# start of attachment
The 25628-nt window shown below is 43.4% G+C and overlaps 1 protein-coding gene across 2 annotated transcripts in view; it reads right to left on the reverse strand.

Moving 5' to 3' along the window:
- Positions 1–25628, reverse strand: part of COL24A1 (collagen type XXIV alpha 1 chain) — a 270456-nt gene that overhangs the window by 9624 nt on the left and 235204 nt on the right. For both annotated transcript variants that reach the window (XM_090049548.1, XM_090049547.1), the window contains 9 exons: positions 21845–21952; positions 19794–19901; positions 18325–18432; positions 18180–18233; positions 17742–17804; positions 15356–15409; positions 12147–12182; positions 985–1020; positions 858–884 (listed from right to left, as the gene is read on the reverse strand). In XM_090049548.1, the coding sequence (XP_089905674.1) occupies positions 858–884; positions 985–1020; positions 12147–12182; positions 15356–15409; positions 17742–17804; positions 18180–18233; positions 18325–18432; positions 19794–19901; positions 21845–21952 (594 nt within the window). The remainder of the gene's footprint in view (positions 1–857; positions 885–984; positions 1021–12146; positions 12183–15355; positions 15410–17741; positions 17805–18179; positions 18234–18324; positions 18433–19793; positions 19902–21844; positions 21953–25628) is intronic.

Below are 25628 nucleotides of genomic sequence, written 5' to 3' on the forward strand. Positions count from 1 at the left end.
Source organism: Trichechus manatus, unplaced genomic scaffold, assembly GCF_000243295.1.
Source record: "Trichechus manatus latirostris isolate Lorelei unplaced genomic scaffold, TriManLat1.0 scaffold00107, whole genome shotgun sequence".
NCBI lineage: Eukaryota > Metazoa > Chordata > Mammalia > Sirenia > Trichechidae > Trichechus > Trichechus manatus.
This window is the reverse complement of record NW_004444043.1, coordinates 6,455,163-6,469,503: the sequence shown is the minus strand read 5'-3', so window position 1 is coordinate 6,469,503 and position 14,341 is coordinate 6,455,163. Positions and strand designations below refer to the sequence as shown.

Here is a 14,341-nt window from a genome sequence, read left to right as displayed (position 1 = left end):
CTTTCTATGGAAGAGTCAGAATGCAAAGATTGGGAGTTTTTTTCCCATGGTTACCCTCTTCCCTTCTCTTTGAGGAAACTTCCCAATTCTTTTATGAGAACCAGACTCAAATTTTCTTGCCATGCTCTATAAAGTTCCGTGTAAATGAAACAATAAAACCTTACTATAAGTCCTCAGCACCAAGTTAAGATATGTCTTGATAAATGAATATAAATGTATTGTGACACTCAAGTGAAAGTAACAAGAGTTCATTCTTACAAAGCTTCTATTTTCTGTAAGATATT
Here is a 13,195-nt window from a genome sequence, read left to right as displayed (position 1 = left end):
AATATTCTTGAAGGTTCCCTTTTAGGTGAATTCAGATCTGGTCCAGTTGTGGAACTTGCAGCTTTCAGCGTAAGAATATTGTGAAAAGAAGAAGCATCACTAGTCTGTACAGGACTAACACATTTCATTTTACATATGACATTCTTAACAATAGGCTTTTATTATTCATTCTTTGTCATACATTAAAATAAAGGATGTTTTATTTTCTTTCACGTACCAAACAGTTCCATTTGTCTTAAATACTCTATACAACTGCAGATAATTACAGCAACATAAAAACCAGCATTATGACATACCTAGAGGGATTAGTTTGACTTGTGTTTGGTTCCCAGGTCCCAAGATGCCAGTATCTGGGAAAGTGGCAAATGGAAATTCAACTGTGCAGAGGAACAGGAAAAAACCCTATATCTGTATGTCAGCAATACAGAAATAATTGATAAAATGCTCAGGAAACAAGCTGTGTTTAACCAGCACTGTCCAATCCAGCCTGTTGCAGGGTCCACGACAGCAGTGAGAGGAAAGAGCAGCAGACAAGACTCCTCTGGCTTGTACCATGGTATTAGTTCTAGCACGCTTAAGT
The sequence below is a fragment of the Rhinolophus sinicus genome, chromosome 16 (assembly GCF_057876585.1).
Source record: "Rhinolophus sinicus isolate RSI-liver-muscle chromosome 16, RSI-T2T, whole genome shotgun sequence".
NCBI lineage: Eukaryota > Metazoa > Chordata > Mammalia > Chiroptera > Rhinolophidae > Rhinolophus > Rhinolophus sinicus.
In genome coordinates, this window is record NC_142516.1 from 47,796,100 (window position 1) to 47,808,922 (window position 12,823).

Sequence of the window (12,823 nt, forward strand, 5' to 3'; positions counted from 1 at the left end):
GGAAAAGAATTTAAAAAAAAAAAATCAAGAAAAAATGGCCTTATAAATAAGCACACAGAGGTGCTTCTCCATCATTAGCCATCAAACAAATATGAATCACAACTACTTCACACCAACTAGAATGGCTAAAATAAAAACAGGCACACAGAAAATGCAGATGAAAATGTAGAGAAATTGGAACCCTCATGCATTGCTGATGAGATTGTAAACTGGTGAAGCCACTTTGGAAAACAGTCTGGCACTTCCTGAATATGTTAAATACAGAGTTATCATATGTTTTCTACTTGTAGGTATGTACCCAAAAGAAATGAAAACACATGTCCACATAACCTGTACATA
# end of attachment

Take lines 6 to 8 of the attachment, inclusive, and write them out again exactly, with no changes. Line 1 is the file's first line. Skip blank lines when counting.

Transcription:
Source record: "Trichechus manatus latirostris isolate Lorelei unplaced genomic scaffold, TriManLat1.0 scaffold00107, whole genome shotgun sequence".
NCBI lineage: Eukaryota > Metazoa > Chordata > Mammalia > Sirenia > Trichechidae > Trichechus > Trichechus manatus.
This window is the reverse complement of record NW_004444043.1, coordinates 6,455,163-6,469,503: the sequence shown is the minus strand read 5'-3', so window position 1 is coordinate 6,469,503 and position 14,341 is coordinate 6,455,163. Positions and strand designations below refer to the sequence as shown.